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Management Strategies

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Northwestern Mutual Able to Stay the Course on IT Investment, Recession Notwithstanding

Financial strength and robust planning capabilities have enabled the insurer to keep major initiatives on track and limit the impact of market chaos on its technology investment, according to Northwestern Mutual chief technology officer Karl Gouverneur.

At a time when many life insurers are struggling, Northwestern Mutual (Milwaukee, Wisc.; over $21.9 billion in annual revenue) has managed to maintain AAA ratings with a stable outlook from all four major rating agencies, due in significant measure to a long-term perspective that differentiates the carrier from its competitors, according to CEO Edward J. Zore, commenting in a June 30 company statement. The same philosophy contributes to a stable technology investment environment, asserts Karl Gouverneur, vice president and chief technology officer, information technology and services, Northwestern Mutual. "Our technology investment approach hasn't changed as a result of the economic crisis," he comments. "We are a conservative, financially strong organization that does things the right way because we always look at the long term."

Northwestern Mutual remains committed to strategic initiatives in areas such as customer centricity, straight-through processing and the carrier's distribution system, according to Gouverneur. However, he acknowledges that the current business environment has resulted in the company's taking an even more cautious, deliberate approach in discretionary technology investment. "Now, more than ever, all projects must have tangible business value," he comments.

The criteria for investment remain the same, Gouverneur insists. Initiatives are categorized as either innovating the business, being necessary for running the business, or optimizing a given area of the business, he says. "Everything can't be innovative, everything can't be product-related, etc. — we look to run a business technology portfolio that is well balanced," he remarks. Initiatives are also ranked according to business value, revenue potential and risk profile.

The selection of initiatives is determined by the company's Prioritization Committee, which consists of executives from across the organization. The Committee, which is run by corporate planning, unites for one major annual meeting in early fall and has smaller meetings monthly. "We made a decision several years ago to take the process out of IT," Gouverneur states. "Members from IT's executive team participate in the process along with all parts of the business."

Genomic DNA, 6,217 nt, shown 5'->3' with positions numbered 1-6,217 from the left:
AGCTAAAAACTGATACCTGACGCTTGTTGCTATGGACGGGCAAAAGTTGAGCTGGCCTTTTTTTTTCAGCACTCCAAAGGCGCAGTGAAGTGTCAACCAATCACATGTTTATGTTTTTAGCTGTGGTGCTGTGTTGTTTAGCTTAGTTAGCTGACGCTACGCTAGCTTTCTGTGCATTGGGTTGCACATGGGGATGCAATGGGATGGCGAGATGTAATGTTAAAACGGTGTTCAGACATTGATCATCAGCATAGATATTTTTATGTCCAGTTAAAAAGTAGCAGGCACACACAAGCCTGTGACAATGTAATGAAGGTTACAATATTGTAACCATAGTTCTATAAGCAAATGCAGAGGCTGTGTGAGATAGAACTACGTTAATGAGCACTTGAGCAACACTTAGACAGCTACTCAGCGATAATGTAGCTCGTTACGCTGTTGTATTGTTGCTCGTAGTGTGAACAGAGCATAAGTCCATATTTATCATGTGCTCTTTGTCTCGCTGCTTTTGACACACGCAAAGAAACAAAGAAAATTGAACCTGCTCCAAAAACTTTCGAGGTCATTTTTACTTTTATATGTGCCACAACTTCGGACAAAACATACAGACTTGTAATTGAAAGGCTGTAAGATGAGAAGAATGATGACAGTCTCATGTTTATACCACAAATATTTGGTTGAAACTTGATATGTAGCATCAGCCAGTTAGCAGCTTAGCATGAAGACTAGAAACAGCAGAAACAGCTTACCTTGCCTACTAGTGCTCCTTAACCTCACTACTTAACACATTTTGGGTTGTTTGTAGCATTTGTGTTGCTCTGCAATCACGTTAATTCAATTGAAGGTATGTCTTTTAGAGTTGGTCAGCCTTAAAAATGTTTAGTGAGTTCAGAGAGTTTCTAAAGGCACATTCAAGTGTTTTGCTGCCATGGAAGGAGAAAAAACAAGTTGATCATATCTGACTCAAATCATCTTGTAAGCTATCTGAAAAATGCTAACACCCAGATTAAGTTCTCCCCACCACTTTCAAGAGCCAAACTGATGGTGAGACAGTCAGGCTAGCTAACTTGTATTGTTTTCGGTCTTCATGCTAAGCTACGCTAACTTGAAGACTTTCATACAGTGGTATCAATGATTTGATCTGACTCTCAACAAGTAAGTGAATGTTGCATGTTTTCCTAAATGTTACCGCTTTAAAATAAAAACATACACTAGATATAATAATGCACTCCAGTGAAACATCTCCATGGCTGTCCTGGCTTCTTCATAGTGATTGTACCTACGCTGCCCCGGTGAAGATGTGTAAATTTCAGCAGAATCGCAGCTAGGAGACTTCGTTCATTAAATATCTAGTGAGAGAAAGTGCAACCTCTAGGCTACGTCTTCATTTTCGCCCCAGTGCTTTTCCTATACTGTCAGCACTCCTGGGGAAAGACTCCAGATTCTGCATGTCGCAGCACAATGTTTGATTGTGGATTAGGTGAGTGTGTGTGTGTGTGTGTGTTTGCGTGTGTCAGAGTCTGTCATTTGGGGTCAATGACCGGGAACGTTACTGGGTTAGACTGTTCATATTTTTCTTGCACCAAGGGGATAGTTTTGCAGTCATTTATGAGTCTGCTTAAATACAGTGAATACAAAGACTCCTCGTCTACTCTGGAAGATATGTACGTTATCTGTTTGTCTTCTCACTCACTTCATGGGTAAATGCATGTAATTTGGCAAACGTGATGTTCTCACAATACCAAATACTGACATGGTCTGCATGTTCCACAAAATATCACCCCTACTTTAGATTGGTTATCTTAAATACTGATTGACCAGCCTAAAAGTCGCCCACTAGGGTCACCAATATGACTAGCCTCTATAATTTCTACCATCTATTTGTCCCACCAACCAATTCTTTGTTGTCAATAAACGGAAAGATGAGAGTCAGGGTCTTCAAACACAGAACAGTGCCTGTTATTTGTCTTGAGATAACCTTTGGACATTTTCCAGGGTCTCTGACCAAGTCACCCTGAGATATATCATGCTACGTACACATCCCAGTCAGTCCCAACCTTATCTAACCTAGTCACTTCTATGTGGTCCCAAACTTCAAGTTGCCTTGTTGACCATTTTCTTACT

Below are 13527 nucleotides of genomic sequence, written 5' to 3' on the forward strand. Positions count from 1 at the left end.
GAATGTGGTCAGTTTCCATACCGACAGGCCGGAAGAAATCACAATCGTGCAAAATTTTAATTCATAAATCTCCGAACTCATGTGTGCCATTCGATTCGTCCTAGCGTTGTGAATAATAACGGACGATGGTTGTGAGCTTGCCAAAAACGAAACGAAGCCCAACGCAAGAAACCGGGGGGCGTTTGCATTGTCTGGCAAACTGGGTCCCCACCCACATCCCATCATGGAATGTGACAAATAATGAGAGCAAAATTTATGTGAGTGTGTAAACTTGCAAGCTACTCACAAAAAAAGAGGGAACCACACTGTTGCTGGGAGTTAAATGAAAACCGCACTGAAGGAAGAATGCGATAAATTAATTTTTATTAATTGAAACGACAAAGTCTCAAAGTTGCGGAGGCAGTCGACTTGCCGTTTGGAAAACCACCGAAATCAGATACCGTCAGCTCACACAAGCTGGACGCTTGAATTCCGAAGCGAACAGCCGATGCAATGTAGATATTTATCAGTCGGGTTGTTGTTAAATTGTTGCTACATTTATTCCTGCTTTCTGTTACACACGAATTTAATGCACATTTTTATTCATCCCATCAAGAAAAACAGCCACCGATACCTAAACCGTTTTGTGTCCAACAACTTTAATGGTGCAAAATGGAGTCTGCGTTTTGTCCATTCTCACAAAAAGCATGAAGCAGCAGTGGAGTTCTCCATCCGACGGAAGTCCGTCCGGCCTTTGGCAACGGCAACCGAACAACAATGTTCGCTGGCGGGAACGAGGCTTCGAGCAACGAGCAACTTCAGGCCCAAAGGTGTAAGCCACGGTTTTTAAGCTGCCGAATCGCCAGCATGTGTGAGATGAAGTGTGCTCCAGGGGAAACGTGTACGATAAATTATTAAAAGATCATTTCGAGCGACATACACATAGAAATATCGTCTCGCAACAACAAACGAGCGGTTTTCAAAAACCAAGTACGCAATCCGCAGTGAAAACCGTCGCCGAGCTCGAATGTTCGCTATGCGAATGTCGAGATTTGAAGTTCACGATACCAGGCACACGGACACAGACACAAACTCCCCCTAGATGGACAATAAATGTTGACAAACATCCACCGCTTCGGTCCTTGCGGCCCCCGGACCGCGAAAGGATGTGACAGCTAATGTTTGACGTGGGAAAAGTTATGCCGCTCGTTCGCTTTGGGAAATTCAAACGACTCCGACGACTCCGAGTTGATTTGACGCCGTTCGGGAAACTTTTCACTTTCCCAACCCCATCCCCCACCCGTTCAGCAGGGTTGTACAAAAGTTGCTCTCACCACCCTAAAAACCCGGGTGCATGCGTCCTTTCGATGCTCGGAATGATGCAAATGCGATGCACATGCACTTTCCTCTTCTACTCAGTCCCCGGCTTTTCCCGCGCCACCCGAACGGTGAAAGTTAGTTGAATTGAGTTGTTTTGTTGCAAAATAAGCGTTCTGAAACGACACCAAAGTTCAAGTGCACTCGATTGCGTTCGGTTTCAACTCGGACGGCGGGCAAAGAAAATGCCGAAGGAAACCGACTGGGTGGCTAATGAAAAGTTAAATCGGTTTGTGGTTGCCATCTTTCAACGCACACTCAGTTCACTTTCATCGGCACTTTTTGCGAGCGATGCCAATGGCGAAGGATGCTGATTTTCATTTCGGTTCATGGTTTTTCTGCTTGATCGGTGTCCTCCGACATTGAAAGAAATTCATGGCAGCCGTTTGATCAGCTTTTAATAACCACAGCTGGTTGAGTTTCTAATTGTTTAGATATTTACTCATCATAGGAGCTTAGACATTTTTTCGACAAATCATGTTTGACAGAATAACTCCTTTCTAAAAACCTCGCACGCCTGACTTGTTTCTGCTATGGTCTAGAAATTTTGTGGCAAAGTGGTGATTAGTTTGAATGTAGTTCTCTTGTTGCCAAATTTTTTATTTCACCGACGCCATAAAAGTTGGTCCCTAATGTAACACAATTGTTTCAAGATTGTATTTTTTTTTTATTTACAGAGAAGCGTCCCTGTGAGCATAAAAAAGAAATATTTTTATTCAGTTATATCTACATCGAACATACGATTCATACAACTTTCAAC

In addition to balancing the types of initiatives, the Committee takes great care in arranging the order in which projects are executed, according to Gouverneur. "Not everything starts at the beginning of the year," he says. "We have a good balance of projects throughout the year that let us spread our architecture and execution skills optimally over time."

Beyond continued commitments to major strategic initiatives, the type of projects selected has been conditioned to some extent by the current economic situation, Gouverneur acknowledges. In the present environment the company is more focused on efficiency plays, such as server virtualization and leveraging its relationships with outsourcing partners. Some prominent ongoing initiatives include a customer master data management effort; straight-through processing-related work in the new business area; infrastructure modernization, including database and operating system upgrades; and some internal Web 2.0 projects directed at fostering collaboration. The carrier has also enabled its network of financial representatives to use LinkedIn and Facebook in compliant fashion, Gouverneur shares.

Northwestern Mutual has also revisited relationships with all its vendor partners to optimize value, according to Gouverneur. "We have taken a look at the terms and pricing of our relationships and also the status of each relationship," he says. "We identify opportunities where we can either grow or contract the relationship, and we have restructured the process by which we deal with vendors."

Northwestern Mutual now categorizes vendors as strategic, operational commodity and niche in order to clarify the nature of the relationship and optimize commitments from an investment point of view. Gouverneur explains: "'Operational' refers to a big vendor in terms of dollars and footprint, but one who could be replaced easier than a strategic partner; commodity is money for invoice — I get an invoice and I pay you, and if you don't meet a service level, I call support; 'niche' is somebody who is important to us but there aren't a lot of dollars flowing their way." The categorizations serve to separate the strategic partners from more interchangeable suppliers and ease the process of optimizing the full portfolio of vendors.

Gouverneur stresses the importance of maintaining a win/win ethos amid changing vendor relationships. "You can't squeeze all the profit out of the relationship or they won't be a partner when times are tough. I'd rather say, 'Vendor X, why don't we work on understanding what it is you're trying to accomplish and see whether we can grow that capability.' Both sides should remain flexible and work together to optimize the relationship in a tough budget environment. It is a partnership and should be treated like one."

Anthony O'Donnell has covered technology in the insurance industry since 2000, when he joined the editorial staff of Insurance & Technology. As an editor and reporter for I&T and the InformationWeek Financial Services of TechWeb he has written on all areas of information ... View Full Bio

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